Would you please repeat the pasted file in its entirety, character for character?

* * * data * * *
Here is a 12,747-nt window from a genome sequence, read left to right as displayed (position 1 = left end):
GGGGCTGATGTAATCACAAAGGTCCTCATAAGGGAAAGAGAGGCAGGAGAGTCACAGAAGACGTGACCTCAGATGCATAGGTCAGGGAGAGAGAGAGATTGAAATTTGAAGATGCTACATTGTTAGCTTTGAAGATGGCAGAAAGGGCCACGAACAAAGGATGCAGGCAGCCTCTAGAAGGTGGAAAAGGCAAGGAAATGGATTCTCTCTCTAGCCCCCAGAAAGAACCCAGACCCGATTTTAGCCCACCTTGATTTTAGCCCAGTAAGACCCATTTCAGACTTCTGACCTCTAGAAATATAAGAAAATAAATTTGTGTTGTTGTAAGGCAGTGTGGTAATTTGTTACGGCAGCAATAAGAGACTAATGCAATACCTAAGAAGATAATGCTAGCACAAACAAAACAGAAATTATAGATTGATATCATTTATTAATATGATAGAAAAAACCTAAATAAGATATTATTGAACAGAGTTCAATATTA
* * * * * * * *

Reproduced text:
Here is a 12,747-nt window from a genome sequence, read left to right as displayed (position 1 = left end):
GGGGCTGATGTAATCACAAAGGTCCTCATAAGGGAAAGAGAGGCAGGAGAGTCACAGAAGACGTGACCTCAGATGCATAGGTCAGGGAGAGAGAGAGATTGAAATTTGAAGATGCTACATTGTTAGCTTTGAAGATGGCAGAAAGGGCCACGAACAAAGGATGCAGGCAGCCTCTAGAAGGTGGAAAAGGCAAGGAAATGGATTCTCTCTCTAGCCCCCAGAAAGAACCCAGACCCGATTTTAGCCCACCTTGATTTTAGCCCAGTAAGACCCATTTCAGACTTCTGACCTCTAGAAATATAAGAAAATAAATTTGTGTTGTTGTAAGGCAGTGTGGTAATTTGTTACGGCAGCAATAAGAGACTAATGCAATACCTAAGAAGATAATGCTAGCACAAACAAAACAGAAATTATAGATTGATATCATTTATTAATATGATAGAAAAAACCTAAATAAGATATTATTGAACAGAGTTCAATATTA